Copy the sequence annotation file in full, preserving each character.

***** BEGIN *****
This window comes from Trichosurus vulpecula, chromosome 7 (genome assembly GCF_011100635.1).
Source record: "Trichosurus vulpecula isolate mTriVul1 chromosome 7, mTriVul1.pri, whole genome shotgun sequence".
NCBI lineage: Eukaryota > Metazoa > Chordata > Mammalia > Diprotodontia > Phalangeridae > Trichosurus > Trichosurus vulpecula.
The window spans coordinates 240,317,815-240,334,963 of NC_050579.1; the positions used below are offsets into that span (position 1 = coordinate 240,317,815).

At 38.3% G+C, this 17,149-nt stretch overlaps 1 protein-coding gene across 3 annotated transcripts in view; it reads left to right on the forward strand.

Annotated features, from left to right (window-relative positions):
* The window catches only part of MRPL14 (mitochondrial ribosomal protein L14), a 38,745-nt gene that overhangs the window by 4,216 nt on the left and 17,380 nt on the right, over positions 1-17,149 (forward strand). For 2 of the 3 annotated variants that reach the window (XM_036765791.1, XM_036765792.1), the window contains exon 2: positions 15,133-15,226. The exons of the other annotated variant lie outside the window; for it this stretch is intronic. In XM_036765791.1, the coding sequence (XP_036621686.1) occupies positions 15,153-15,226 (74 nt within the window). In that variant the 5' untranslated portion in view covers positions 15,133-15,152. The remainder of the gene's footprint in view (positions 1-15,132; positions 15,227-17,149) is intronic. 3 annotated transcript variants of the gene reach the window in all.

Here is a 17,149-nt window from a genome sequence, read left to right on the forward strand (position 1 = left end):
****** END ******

This window comes from Trichosurus vulpecula, chromosome 7 (genome assembly GCF_011100635.1).
Source record: "Trichosurus vulpecula isolate mTriVul1 chromosome 7, mTriVul1.pri, whole genome shotgun sequence".
NCBI lineage: Eukaryota > Metazoa > Chordata > Mammalia > Diprotodontia > Phalangeridae > Trichosurus > Trichosurus vulpecula.
The window spans coordinates 240,317,815-240,334,963 of NC_050579.1; the positions used below are offsets into that span (position 1 = coordinate 240,317,815).

At 38.3% G+C, this 17,149-nt stretch overlaps 1 protein-coding gene across 3 annotated transcripts in view; it reads left to right on the forward strand.

Annotated features, from left to right (window-relative positions):
* The window catches only part of MRPL14 (mitochondrial ribosomal protein L14), a 38,745-nt gene that overhangs the window by 4,216 nt on the left and 17,380 nt on the right, over positions 1-17,149 (forward strand). For 2 of the 3 annotated variants that reach the window (XM_036765791.1, XM_036765792.1), the window contains exon 2: positions 15,133-15,226. The exons of the other annotated variant lie outside the window; for it this stretch is intronic. In XM_036765791.1, the coding sequence (XP_036621686.1) occupies positions 15,153-15,226 (74 nt within the window). In that variant the 5' untranslated portion in view covers positions 15,133-15,152. The remainder of the gene's footprint in view (positions 1-15,132; positions 15,227-17,149) is intronic. 3 annotated transcript variants of the gene reach the window in all.

Here is a 17,149-nt window from a genome sequence, read left to right on the forward strand (position 1 = left end):